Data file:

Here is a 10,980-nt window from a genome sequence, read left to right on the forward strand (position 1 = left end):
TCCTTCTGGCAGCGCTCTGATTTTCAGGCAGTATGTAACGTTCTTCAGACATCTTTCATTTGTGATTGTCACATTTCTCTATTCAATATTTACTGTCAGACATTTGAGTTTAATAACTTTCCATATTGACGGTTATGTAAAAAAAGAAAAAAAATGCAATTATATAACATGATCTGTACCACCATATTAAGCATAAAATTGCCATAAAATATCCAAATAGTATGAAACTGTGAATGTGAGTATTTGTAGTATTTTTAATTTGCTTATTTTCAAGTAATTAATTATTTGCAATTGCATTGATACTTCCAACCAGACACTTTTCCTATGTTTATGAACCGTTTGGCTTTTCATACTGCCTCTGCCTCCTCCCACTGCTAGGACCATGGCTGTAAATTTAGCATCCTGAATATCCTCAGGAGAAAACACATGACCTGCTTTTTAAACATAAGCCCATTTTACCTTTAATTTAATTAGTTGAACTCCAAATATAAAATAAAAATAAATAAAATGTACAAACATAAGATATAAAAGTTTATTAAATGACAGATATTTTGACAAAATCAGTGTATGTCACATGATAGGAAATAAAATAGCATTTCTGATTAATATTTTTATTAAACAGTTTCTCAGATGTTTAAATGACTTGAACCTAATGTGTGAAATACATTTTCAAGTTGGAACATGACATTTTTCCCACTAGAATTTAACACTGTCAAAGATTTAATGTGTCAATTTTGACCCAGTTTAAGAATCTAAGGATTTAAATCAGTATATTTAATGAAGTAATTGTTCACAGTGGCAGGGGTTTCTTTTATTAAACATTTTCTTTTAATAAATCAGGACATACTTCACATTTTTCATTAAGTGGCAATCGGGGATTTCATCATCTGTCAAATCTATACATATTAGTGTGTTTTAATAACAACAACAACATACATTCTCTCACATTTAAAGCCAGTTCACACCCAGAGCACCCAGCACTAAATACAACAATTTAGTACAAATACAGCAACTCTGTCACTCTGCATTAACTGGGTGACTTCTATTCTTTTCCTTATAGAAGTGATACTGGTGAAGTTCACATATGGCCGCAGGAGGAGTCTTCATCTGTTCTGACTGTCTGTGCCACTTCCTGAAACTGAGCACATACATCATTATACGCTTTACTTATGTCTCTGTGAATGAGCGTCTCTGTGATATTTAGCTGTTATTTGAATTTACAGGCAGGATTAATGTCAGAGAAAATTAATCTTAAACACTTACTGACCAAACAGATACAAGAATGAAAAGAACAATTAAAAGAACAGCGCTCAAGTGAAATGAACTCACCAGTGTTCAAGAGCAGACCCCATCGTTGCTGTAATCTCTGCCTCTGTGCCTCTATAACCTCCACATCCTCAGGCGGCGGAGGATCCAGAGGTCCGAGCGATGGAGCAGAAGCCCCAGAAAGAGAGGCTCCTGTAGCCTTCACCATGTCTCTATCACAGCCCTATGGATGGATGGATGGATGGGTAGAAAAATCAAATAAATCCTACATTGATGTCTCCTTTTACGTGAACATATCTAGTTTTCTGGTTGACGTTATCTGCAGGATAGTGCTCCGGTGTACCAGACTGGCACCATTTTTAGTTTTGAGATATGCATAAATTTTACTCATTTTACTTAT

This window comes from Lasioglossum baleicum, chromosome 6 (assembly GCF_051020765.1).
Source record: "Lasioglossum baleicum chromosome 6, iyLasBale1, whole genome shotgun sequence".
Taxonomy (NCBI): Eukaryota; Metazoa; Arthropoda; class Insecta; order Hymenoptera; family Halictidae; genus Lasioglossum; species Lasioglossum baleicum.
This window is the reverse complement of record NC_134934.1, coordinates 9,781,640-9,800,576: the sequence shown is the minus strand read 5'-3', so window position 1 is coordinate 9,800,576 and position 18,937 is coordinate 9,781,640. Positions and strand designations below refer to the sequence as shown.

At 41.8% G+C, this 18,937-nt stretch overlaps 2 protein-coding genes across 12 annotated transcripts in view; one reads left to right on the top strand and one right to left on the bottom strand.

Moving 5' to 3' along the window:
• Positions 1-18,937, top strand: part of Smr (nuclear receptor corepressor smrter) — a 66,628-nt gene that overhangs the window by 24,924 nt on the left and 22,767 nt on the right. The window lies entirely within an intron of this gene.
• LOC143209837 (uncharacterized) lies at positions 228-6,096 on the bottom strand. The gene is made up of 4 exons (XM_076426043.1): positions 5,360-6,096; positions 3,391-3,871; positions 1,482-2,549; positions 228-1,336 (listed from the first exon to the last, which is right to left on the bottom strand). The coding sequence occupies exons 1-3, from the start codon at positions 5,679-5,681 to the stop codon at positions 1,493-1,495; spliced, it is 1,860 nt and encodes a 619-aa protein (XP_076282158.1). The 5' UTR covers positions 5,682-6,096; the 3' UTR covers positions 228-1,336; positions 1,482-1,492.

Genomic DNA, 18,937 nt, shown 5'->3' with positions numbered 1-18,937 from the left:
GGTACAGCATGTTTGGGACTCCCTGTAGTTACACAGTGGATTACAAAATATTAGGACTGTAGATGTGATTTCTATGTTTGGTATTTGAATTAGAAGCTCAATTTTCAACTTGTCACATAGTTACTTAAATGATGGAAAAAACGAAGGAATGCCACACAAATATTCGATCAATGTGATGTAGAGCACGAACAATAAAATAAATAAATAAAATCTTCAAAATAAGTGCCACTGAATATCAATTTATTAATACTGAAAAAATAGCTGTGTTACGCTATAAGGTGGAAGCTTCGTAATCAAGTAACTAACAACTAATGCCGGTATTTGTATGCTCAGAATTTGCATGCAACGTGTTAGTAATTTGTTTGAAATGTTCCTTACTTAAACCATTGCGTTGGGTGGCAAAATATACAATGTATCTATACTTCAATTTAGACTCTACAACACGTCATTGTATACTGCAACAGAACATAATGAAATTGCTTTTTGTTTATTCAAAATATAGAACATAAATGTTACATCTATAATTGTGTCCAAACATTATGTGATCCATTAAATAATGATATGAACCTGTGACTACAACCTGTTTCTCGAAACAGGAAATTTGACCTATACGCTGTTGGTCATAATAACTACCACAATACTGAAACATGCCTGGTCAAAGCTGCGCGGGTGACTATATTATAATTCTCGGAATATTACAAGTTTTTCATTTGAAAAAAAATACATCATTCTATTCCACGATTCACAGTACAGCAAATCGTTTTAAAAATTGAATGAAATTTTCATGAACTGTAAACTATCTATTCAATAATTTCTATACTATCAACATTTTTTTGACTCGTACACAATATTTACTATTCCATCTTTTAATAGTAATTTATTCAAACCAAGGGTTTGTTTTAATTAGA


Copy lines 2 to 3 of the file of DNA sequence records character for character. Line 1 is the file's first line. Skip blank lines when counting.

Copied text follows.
TCCTTCTGGCAGCGCTCTGATTTTCAGGCAGTATGTAACGTTCTTCAGACATCTTTCATTTGTGATTGTCACATTTCTCTATTCAATATTTACTGTCAGACATTTGAGTTTAATAACTTTCCATATTGACGGTTATGTAAAAAAAGAAAAAAAATGCAATTATATAACATGATCTGTACCACCATATTAAGCATAAAATTGCCATAAAATATCCAAATAGTATGAAACTGTGAATGTGAGTATTTGTAGTATTTTTAATTTGCTTATTTTCAAGTAATTAATTATTTGCAATTGCATTGATACTTCCAACCAGACACTTTTCCTATGTTTATGAACCGTTTGGCTTTTCATACTGCCTCTGCCTCCTCCCACTGCTAGGACCATGGCTGTAAATTTAGCATCCTGAATATCCTCAGGAGAAAACACATGACCTGCTTTTTAAACATAAGCCCATTTTACCTTTAATTTAATTAGTTGAACTCCAAATATAAAATAAAAATAAATAAAATGTACAAACATAAGATATAAAAGTTTATTAAATGACAGATATTTTGACAAAATCAGTGTATGTCACATGATAGGAAATAAAATAGCATTTCTGATTAATATTTTTATTAAACAGTTTCTCAGATGTTTAAATGACTTGAACCTAATGTGTGAAATACATTTTCAAGTTGGAACATGACATTTTTCCCACTAGAATTTAACACTGTCAAAGATTTAATGTGTCAATTTTGACCCAGTTTAAGAATCTAAGGATTTAAATCAGTATATTTAATGAAGTAATTGTTCACAGTGGCAGGGGTTTCTTTTATTAAACATTTTCTTTTAATAAATCAGGACATACTTCACATTTTTCATTAAGTGGCAATCGGGGATTTCATCATCTGTCAAATCTATACATATTAGTGTGTTTTAATAACAACAACAACATACATTCTCTCACATTTAAAGCCAGTTCACACCCAGAGCACCCAGCACTAAATACAACAATTTAGTACAAATACAGCAACTCTGTCACTCTGCATTAACTGGGTGACTTCTATTCTTTTCCTTATAGAAGTGATACTGGTGAAGTTCACATATGGCCGCAGGAGGAGTCTTCATCTGTTCTGACTGTCTGTGCCACTTCCTGAAACTGAGCACATACATCATTATACGCTTTACTTATGTCTCTGTGAATGAGCGTCTCTGTGATATTTAGCTGTTATTTGAATTTACAGGCAGGATTAATGTCAGAGAAAATTAATCTTAAACACTTACTGACCAAACAGATACAAGAATGAAAAGAACAATTAAAAGAACAGCGCTCAAGTGAAATGAACTCACCAGTGTTCAAGAGCAGACCCCATCGTTGCTGTAATCTCTGCCTCTGTGCCTCTATAACCTCCACATCCTCAGGCGGCGGAGGATCCAGAGGTCCGAGCGATGGAGCAGAAGCCCCAGAAAGAGAGGCTCCTGTAGCCTTCACCATGTCTCTATCACAGCCCTATGGATGGATGGATGGATGGGTAGAAAAATCAAATAAATCCTACATTGATGTCTCCTTTTACGTGAACATATCTAGTTTTCTGGTTGACGTTATCTGCAGGATAGTGCTCCGGTGTACCAGACTGGCACCATTTTTAGTTTTGAGATATGCATAAATTTTACTCATTTTACTTAT

This window comes from Lasioglossum baleicum, chromosome 6 (assembly GCF_051020765.1).